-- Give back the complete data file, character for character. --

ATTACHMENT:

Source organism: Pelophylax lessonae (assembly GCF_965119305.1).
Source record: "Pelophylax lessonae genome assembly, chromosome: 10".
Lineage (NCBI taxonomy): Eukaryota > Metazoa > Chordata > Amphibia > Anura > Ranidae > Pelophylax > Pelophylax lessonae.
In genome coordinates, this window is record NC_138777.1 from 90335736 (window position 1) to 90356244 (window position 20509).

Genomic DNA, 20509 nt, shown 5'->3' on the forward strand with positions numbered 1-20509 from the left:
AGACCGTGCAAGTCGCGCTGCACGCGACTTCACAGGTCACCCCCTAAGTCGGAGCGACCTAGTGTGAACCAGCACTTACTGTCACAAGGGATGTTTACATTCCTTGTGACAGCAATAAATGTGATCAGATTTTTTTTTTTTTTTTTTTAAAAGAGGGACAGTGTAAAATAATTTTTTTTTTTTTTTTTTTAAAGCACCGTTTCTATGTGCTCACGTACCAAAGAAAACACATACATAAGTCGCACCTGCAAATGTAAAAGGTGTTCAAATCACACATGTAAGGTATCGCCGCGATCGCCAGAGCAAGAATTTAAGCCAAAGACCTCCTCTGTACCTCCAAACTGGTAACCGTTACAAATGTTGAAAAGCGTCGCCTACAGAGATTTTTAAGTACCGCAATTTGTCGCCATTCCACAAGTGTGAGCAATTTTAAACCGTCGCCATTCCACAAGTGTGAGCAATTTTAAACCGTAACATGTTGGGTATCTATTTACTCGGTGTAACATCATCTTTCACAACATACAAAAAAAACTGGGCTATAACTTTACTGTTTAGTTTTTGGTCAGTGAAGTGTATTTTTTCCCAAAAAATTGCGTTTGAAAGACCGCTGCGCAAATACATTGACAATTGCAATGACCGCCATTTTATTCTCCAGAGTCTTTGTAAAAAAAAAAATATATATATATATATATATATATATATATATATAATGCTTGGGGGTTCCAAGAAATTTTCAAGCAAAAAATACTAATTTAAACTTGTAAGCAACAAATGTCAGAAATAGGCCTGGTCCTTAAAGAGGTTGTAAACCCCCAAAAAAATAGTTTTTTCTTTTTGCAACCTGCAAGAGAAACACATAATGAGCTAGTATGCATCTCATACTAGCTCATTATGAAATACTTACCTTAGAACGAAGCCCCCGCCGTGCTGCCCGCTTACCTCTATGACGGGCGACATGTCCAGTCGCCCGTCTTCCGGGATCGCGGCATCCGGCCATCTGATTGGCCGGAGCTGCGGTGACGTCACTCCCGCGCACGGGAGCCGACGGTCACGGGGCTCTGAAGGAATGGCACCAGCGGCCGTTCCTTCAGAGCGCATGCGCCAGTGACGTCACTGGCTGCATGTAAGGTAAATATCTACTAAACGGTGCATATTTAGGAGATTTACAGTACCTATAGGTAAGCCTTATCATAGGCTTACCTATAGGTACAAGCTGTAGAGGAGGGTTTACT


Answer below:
Source organism: Pelophylax lessonae (assembly GCF_965119305.1).
Source record: "Pelophylax lessonae genome assembly, chromosome: 10".
Lineage (NCBI taxonomy): Eukaryota > Metazoa > Chordata > Amphibia > Anura > Ranidae > Pelophylax > Pelophylax lessonae.
In genome coordinates, this window is record NC_138777.1 from 90335736 (window position 1) to 90356244 (window position 20509).

Genomic DNA, 20509 nt, shown 5'->3' on the forward strand with positions numbered 1-20509 from the left:
AGACCGTGCAAGTCGCGCTGCACGCGACTTCACAGGTCACCCCCTAAGTCGGAGCGACCTAGTGTGAACCAGCACTTACTGTCACAAGGGATGTTTACATTCCTTGTGACAGCAATAAATGTGATCAGATTTTTTTTTTTTTTTTTTTAAAAGAGGGACAGTGTAAAATAATTTTTTTTTTTTTTTTTTTAAAGCACCGTTTCTATGTGCTCACGTACCAAAGAAAACACATACATAAGTCGCACCTGCAAATGTAAAAGGTGTTCAAATCACACATGTAAGGTATCGCCGCGATCGCCAGAGCAAGAATTTAAGCCAAAGACCTCCTCTGTACCTCCAAACTGGTAACCGTTACAAATGTTGAAAAGCGTCGCCTACAGAGATTTTTAAGTACCGCAATTTGTCGCCATTCCACAAGTGTGAGCAATTTTAAACCGTCGCCATTCCACAAGTGTGAGCAATTTTAAACCGTAACATGTTGGGTATCTATTTACTCGGTGTAACATCATCTTTCACAACATACAAAAAAAACTGGGCTATAACTTTACTGTTTAGTTTTTGGTCAGTGAAGTGTATTTTTTCCCAAAAAATTGCGTTTGAAAGACCGCTGCGCAAATACATTGACAATTGCAATGACCGCCATTTTATTCTCCAGAGTCTTTGTAAAAAAAAAAATATATATATATATATATATATATATATATATATAATGCTTGGGGGTTCCAAGAAATTTTCAAGCAAAAAATACTAATTTAAACTTGTAAGCAACAAATGTCAGAAATAGGCCTGGTCCTTAAAGAGGTTGTAAACCCCCAAAAAAATAGTTTTTTCTTTTTGCAACCTGCAAGAGAAACACATAATGAGCTAGTATGCATCTCATACTAGCTCATTATGAAATACTTACCTTAGAACGAAGCCCCCGCCGTGCTGCCCGCTTACCTCTATGACGGGCGACATGTCCAGTCGCCCGTCTTCCGGGATCGCGGCATCCGGCCATCTGATTGGCCGGAGCTGCGGTGACGTCACTCCCGCGCACGGGAGCCGACGGTCACGGGGCTCTGAAGGAATGGCACCAGCGGCCGTTCCTTCAGAGCGCATGCGCCAGTGACGTCACTGGCTGCATGTAAGGTAAATATCTACTAAACGGTGCATATTTAGGAGATTTACAGTACCTATAGGTAAGCCTTATCATAGGCTTACCTATAGGTACAAGCTGTAGAGGAGGGTTTACT